It’s helpful to view the three main data protection components as three legs of a stool: if you’re missing any of the legs, your protection will collapse and you will put your data at risk.
So what are these three important legs?
The first leg: antivirus software.
Most of you already know what antivirus software is and use it on your computers; a recent survey indicated that over 80% of computer users use some kind of antivirus software.
And most people have heard of the second leg: firewalls.
These keep our computers safe from outside attacks. Most big companies spend a fortune making sure they have reliable firewalls in place to keep their proprietary data secure from hackers.
But it’s the third leg of computer protection that is quickly becoming an indispensable part of computer security: a VPN, or virtual private network.
That’s why it’s surprising that so many people choose to work without a VPN. They do so at their peril, because the damages from not using a VPN may far outweigh the risks of the other two combined.
Antivirus Software: Protecting us from a Bunch of Bad Things
So what does antivirus software (such as Norton, McAfee or AVG) actually do? Basically, it locates and deletes computer viruses, computer worms, Trojan horses, spyware, and adware from our computers.
Viruses, worms, and Trojan horses are malicious pieces of software (usually attached to other seemingly innocent pieces of software) that can delete or destroy your data, steal your information (such as usernames and passwords), or install unwanted software on your computer.
Spyware is software that can record your computer activity (such as your keystrokes when you login to various online accounts), and adware is software that displays unwanted online ads on your computer.
(There is a special level in hell for those who create adware!)
Since most of us have suffered from some or all of these kinds of computer problems, we know how important it is to install some sort of antivirus protection on our computer and keep it up to date.
Always check your antivirus protection and make sure it’s running at optimal strength.
Firewalls: Controlling What Gets In and Out of Our Computer
Okay, so antivirus software is pretty straightforward. What about firewalls?
You probably have it installed on your computer but you may not completely understand what it does. That same survey I mentioned above indicated that nearly 65% of computer users have some sort of firewall software installed on their computer.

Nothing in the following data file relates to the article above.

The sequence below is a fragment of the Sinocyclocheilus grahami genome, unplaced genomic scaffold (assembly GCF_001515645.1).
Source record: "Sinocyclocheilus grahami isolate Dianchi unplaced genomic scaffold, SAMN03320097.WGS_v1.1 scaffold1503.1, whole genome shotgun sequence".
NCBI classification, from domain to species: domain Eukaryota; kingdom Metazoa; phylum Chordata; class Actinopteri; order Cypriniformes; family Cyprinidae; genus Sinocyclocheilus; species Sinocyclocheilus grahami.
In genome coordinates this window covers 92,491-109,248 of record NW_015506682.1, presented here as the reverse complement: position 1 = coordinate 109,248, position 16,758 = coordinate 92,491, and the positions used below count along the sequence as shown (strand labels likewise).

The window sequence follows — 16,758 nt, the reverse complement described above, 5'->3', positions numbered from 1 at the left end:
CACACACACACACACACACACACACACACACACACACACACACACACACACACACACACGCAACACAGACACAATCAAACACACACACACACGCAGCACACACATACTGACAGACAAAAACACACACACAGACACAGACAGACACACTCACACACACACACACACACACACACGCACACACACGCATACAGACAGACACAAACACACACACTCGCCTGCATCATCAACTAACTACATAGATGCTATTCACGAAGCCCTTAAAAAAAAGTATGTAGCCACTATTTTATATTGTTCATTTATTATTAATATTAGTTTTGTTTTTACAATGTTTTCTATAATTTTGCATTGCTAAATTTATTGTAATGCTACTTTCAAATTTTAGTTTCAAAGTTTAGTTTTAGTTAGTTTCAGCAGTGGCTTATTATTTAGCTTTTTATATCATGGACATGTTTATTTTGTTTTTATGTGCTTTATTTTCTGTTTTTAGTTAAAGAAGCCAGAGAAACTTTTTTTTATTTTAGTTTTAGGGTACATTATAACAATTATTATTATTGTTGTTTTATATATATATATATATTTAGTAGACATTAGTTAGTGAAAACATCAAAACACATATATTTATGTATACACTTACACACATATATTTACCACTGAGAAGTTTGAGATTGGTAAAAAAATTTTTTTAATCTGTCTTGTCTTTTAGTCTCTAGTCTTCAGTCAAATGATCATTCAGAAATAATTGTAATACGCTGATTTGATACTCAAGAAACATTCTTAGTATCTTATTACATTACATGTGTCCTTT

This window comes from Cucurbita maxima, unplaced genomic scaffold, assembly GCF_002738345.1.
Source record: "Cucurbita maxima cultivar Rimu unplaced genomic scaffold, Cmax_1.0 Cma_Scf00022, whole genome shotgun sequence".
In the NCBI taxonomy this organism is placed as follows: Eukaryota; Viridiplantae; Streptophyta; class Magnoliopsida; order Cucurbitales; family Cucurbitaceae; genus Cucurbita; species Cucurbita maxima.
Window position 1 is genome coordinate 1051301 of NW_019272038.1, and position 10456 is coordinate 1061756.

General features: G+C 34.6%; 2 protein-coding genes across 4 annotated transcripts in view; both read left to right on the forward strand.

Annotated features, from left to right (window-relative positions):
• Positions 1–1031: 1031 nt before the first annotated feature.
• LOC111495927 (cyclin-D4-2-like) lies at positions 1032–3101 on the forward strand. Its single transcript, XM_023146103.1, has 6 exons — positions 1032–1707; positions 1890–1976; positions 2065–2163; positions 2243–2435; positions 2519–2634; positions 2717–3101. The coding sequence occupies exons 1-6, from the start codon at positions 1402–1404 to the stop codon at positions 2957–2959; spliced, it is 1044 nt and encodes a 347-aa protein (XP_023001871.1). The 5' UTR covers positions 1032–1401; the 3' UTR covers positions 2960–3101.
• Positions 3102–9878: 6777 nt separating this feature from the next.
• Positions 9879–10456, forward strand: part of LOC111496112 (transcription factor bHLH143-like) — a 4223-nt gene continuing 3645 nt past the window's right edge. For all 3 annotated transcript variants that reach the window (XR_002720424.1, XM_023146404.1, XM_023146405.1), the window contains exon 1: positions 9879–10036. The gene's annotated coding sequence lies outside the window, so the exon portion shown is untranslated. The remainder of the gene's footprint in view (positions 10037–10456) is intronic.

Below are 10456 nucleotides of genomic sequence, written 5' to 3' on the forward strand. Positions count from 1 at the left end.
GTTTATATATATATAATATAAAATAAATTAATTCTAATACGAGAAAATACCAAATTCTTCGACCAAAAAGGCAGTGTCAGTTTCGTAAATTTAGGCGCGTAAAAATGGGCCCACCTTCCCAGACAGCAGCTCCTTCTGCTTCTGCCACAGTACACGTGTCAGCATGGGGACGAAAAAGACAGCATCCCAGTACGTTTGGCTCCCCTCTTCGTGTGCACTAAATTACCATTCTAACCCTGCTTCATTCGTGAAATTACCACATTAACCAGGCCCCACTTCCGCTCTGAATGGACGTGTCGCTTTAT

There are two basic kinds of firewalls:
- Hardware firewalls are often called network firewalls because they are external boxes sitting between the Internet and your computer. Hardware firewalls are usually integrated in broadband routers, which means that you can connect to the Internet and share the connection with other computers without any risk from hackers breaking into your computer.
- Software firewalls, or personal firewalls, are software programs that control the flow of traffic to and from your computer and either permit or deny communications. Some operating systems, such as Windows, include a built-in firewall (be sure it’s enabled!). You can also buy additional firewall software for better protection, or download free versions.
In any case, you probably have heard of firewalls and are probably using one on your home computer. If you’re not, you should immediately turn on any built-in firewall, and possibly research additional software if you want maximum protection.
VPN: The Most Important Security Component of Them All
I believe that a VPN might be the most important security component for any computer user who ever uses a public WiFi network.
A VPN — like PRIVATE WiFi™ — is software that secures and privatizes data across the Internet by building an “encrypted tunnel.” When you access the Internet, your data passes through this tunnel which protects it from anyone who tries to intercept it.
Why is a VPN the most important security component of them all, even more important that antivirus software and a firewall? If a virus infects your computer or we don’t use a firewall and someone accesses our files, it can be a headache to fix, and may cost us some time and perhaps a little money to fix the problem.
But if a hacker steals your identity because you’re not using a VPN when accessing a public WiFi network, it could cost thousands of dollars and years of effort to restore and safeguard your identity. Plus, the nightmare that is identity theft can wreck your credit score. Damages from not using a VPN far outweigh the risks of the other two combined.
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